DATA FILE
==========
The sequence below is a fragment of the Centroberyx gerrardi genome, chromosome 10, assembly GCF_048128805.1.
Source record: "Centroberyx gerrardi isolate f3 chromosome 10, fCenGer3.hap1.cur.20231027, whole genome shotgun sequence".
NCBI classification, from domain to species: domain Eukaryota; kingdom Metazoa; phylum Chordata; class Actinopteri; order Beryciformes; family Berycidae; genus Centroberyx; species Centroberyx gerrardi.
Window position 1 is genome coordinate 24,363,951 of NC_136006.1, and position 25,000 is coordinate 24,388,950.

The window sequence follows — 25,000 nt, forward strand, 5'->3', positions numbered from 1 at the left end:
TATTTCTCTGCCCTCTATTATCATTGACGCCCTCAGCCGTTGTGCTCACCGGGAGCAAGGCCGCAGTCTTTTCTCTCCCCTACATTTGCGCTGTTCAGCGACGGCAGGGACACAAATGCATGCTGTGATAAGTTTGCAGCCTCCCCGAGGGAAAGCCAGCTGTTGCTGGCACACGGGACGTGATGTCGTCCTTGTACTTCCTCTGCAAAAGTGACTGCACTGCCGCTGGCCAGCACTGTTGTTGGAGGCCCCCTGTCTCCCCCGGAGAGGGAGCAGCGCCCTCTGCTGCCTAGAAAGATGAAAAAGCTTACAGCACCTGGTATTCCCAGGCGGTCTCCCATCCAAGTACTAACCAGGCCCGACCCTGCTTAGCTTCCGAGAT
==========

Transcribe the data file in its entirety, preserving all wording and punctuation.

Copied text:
The sequence below is a fragment of the Centroberyx gerrardi genome, chromosome 10, assembly GCF_048128805.1.
Source record: "Centroberyx gerrardi isolate f3 chromosome 10, fCenGer3.hap1.cur.20231027, whole genome shotgun sequence".
NCBI classification, from domain to species: domain Eukaryota; kingdom Metazoa; phylum Chordata; class Actinopteri; order Beryciformes; family Berycidae; genus Centroberyx; species Centroberyx gerrardi.
Window position 1 is genome coordinate 24,363,951 of NC_136006.1, and position 25,000 is coordinate 24,388,950.

The window sequence follows — 25,000 nt, forward strand, 5'->3', positions numbered from 1 at the left end:
TATTTCTCTGCCCTCTATTATCATTGACGCCCTCAGCCGTTGTGCTCACCGGGAGCAAGGCCGCAGTCTTTTCTCTCCCCTACATTTGCGCTGTTCAGCGACGGCAGGGACACAAATGCATGCTGTGATAAGTTTGCAGCCTCCCCGAGGGAAAGCCAGCTGTTGCTGGCACACGGGACGTGATGTCGTCCTTGTACTTCCTCTGCAAAAGTGACTGCACTGCCGCTGGCCAGCACTGTTGTTGGAGGCCCCCTGTCTCCCCCGGAGAGGGAGCAGCGCCCTCTGCTGCCTAGAAAGATGAAAAAGCTTACAGCACCTGGTATTCCCAGGCGGTCTCCCATCCAAGTACTAACCAGGCCCGACCCTGCTTAGCTTCCGAGAT